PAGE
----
A long-time implementer of OpenGL (Mark Kilgard, NVIDIA) and the system's original architect (Kurt Akeley, Microsoft) explain OpenGL's design and evolution. OpenGL's state machine is now a complex data-flow with multiple programmable stages. OpenGL practitioners can expect candid design explanations, advice for programming modern GPUs, and insight into OpenGL's future.
These slides were presented at SIGGRAPH Asia 2008 for the "Modern OpenGL: Its Design and Evolution" course.
Course abstract: OpenGL was conceived in 1991 to provide an industry standard for programming the hardware graphics pipeline. The original design has evolved considerably over the last 17 years. Whereas capabilities mandated by OpenGL such as texture mapping and a stencil buffer were present only on the world's most expensive graphics hardware back in 1991, now these features are completely pervasive in PCs and now even available in several hand-held devices. Over that time, OpenGL's original fixed-function state machine has evolved into a complex data-flow including several application-programmable stages. And the performance of OpenGL has increased from 100x to over 1,000x in many important raw graphics operations.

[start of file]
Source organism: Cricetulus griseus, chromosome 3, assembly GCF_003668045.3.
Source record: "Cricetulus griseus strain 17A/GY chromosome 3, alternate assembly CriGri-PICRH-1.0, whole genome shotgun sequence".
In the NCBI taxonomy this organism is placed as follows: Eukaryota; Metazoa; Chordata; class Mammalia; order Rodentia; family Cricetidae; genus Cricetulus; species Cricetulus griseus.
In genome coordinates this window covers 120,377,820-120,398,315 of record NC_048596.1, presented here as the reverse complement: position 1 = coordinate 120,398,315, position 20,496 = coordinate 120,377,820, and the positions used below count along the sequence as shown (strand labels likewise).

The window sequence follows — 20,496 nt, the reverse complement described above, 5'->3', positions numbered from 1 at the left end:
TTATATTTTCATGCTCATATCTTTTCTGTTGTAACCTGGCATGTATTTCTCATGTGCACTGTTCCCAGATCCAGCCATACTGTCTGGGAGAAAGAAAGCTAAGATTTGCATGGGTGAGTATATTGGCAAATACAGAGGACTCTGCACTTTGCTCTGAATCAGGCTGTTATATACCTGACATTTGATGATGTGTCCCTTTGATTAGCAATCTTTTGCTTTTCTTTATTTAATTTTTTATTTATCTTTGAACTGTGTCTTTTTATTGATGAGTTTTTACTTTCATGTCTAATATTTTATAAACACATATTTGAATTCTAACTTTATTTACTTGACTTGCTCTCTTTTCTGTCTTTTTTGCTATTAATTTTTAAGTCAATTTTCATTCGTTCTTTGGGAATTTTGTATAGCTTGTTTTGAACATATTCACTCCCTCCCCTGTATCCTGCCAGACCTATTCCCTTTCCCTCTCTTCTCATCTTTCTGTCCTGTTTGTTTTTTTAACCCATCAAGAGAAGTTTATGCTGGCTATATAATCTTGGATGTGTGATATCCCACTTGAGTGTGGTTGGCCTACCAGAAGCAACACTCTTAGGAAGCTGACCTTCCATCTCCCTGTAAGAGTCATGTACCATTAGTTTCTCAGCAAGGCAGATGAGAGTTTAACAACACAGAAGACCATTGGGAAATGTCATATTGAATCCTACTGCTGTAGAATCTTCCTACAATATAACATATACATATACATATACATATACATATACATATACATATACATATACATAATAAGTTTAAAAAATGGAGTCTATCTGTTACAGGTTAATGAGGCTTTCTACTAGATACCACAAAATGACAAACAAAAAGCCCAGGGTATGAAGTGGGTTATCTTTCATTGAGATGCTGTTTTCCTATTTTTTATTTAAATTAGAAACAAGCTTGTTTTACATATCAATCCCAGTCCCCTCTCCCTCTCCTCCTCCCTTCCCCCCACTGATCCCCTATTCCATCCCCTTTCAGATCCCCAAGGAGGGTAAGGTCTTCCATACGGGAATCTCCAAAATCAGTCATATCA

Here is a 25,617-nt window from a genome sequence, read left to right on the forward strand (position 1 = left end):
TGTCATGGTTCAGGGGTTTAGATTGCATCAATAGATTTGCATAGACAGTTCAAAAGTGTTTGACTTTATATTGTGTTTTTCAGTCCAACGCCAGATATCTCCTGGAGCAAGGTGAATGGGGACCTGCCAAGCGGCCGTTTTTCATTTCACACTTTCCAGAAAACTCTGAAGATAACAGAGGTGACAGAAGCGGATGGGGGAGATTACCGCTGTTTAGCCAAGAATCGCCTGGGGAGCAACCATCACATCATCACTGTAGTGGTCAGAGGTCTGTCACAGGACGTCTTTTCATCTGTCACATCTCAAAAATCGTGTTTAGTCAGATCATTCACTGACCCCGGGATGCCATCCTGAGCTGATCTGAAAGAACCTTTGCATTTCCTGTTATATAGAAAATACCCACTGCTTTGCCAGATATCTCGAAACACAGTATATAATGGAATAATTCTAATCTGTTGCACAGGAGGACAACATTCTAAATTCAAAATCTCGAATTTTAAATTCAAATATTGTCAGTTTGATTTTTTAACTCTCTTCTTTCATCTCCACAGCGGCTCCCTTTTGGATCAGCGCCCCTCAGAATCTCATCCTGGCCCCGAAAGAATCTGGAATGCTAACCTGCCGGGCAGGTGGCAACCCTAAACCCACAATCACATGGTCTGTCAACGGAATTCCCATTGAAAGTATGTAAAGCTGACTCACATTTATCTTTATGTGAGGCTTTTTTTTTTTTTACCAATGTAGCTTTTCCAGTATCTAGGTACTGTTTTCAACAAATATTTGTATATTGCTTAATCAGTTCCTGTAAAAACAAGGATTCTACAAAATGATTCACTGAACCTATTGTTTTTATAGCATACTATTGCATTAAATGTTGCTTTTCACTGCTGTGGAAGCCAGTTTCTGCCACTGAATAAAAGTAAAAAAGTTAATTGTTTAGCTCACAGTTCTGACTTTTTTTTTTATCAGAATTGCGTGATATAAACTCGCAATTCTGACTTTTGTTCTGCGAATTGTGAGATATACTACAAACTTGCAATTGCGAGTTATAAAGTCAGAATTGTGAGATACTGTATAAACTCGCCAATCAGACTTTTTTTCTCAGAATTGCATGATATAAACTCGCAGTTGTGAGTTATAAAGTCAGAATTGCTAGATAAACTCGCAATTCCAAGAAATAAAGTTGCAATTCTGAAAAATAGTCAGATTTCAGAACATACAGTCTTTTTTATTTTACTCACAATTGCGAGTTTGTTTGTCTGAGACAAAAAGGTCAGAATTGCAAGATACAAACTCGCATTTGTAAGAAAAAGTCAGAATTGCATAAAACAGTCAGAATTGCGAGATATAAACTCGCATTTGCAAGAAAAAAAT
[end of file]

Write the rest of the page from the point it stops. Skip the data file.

In this course, a long-time implementer of OpenGL and the system's original architect explain OpenGL's design and evolution.
You will learn how the modern (post-2006) graphics hardware pipeline is exposed through OpenGL. You will hear Kurt Akeley's personal retrospective on OpenGL's development. You will learn nine ways to write better OpenGL programs. You will learn how modern OpenGL implementations operate. Finally we discuss OpenGL's future evolution.
Whether you program with OpenGL or program with another API such as Direct3D, this course will give you new insights into graphics hardware architecture, programmable shading, and how to best take advantage of modern GPUs.
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